Brian Leiter, a legal philosopher at the University of Chicago, has also caught wind of the upsurge in panpsychism, and seems to be both amused and appalled. In the first vein, concerning Goff’s article detailed by Jerry above, he wrote yesterday

Panpsychism makes “Scientific American”!

What’s next, intelligent design? (OK, bad joke.)

Today, he asks “Which currently fashionable philosophical view is the most preposterous?“, and is holding a poll among six philosophical views. The candidates include panpsychism, external world skepticism, and libertarian free will. (Jerry will like inclusion of the latter!) Philosopher Michael Strevens, tongue firmly in cheek, suggests to Leiter that “I think that panpsychism is likely to come out looking much better if you let everything vote, not just people,” to which Leiter replies that voting by possible people in possible worlds might affect the result, too.  You can follow the link to Leiter’s site and the poll, and can click to see the results (even if you haven’t voted). Although done in good fun with no expectation of a scientific polling result (as his exchange with Strevens shows), I think Leiter’s original idea was to get his philosopher readers to respond to the poll, so I would advise not voting unless you’re a philosopher. (I didn’t vote.)

A good critique of panpsychism but a lousy alternative

January 14, 2020 • 11:00 am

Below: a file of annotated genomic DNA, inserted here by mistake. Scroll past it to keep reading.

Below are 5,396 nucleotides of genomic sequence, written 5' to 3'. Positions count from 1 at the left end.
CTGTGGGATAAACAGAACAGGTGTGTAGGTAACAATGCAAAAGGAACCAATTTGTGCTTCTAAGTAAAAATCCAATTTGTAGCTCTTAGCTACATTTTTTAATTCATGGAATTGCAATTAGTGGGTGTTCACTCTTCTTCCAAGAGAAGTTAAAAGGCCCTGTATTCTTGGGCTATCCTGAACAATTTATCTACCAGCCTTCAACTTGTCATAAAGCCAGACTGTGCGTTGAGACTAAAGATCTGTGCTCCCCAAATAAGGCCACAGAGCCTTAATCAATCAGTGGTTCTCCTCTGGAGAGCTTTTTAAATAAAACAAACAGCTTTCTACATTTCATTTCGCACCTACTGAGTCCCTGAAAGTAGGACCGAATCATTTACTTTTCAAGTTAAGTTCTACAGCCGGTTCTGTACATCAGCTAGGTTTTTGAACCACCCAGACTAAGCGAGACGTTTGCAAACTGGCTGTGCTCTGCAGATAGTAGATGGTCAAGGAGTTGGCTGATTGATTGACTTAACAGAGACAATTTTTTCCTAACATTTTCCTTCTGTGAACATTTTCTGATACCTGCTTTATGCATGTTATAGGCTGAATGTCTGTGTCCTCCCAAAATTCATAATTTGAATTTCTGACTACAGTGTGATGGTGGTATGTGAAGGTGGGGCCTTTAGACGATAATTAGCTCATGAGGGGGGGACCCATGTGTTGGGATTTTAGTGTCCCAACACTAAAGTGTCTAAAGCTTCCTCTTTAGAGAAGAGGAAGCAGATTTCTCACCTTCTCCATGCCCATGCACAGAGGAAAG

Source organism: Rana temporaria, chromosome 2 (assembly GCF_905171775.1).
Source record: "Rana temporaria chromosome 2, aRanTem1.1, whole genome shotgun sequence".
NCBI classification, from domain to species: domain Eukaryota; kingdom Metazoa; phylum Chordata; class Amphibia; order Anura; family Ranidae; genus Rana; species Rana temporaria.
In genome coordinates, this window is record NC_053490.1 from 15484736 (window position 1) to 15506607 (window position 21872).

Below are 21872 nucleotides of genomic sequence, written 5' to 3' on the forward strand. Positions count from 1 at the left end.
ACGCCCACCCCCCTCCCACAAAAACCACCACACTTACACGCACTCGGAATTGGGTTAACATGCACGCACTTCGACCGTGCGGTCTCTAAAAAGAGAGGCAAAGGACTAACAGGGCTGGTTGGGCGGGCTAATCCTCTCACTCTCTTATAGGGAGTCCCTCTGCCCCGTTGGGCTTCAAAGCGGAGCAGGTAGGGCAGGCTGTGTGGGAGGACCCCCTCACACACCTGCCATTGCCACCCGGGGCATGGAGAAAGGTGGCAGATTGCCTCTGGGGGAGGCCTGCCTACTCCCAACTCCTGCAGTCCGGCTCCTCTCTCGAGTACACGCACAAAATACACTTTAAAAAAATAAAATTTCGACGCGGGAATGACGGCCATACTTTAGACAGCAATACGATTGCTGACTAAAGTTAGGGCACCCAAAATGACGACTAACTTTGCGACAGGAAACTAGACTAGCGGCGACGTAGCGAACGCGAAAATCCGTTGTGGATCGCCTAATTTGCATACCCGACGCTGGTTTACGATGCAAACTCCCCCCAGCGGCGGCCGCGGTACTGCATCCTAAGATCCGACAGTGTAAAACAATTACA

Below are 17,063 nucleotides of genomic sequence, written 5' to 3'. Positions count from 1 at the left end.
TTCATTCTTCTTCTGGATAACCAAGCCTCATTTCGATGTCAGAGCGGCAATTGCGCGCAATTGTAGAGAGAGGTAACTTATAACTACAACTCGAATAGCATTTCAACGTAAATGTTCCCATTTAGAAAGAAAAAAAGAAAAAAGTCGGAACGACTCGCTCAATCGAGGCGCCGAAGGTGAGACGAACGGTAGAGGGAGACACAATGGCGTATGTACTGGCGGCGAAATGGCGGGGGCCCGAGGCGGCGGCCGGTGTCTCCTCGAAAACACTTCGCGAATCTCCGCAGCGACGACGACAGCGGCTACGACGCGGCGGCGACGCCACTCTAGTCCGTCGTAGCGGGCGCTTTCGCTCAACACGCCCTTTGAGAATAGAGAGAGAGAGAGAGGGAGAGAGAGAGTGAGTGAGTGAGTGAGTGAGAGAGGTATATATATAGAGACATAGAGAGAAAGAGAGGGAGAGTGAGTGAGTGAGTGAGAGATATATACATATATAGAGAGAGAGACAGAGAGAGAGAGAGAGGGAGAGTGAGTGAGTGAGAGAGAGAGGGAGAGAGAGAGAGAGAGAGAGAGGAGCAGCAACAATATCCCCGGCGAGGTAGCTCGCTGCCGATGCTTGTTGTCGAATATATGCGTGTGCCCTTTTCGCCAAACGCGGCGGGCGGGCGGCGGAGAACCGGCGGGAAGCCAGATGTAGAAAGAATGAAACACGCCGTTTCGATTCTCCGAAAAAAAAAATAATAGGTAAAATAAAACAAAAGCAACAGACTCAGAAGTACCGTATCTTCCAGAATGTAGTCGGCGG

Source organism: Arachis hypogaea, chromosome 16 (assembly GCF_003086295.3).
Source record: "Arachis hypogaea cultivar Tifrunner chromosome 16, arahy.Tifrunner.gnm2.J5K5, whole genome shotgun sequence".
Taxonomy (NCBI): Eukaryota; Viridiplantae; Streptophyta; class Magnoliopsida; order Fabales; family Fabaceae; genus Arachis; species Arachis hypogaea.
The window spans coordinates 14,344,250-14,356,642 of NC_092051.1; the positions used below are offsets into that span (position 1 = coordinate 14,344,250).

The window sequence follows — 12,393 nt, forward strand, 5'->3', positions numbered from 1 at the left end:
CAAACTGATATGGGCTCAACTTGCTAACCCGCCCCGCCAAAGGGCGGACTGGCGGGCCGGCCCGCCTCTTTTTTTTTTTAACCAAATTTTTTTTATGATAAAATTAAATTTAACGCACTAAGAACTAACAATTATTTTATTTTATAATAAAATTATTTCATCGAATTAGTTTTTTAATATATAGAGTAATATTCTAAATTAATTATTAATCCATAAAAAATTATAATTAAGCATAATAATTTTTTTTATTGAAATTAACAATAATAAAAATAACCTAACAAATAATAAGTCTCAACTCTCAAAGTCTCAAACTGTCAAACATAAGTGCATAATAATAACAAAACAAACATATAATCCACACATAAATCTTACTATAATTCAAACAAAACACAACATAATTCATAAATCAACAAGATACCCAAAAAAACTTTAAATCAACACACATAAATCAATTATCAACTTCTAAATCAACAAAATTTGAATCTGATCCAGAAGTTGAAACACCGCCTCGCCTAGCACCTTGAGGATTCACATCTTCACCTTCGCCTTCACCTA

The article at hand was published by the Institute of Art and Ideas, a British organization that I hadn’t heard of but is described by Wikipedia thusly:

The Institute of Art and Ideas is an arts organisation founded in 2008 in London. Its programming includes the world’s largest philosophy and music festival, HowTheLightGetsIn and the online channel IAI TV, where talks, debates and articles by leading thinkers can be accessed for free, under the slogan “Changing How The World Thinks.”

I then remembered that they invited me to that festival a few years back, but expected me to pay my own way, which I won’t do just to help them fund their endeavors. But I will point to this article on their website by Bernardo Kastrup, identified as a “Dutch computer scientist and philosopher who has published fundamental theoretical reflections on the mind matter problem.” I have to say that if you go to his site, which is the link at his name, you will find a considerable amount of hubris! But amuse yourself later.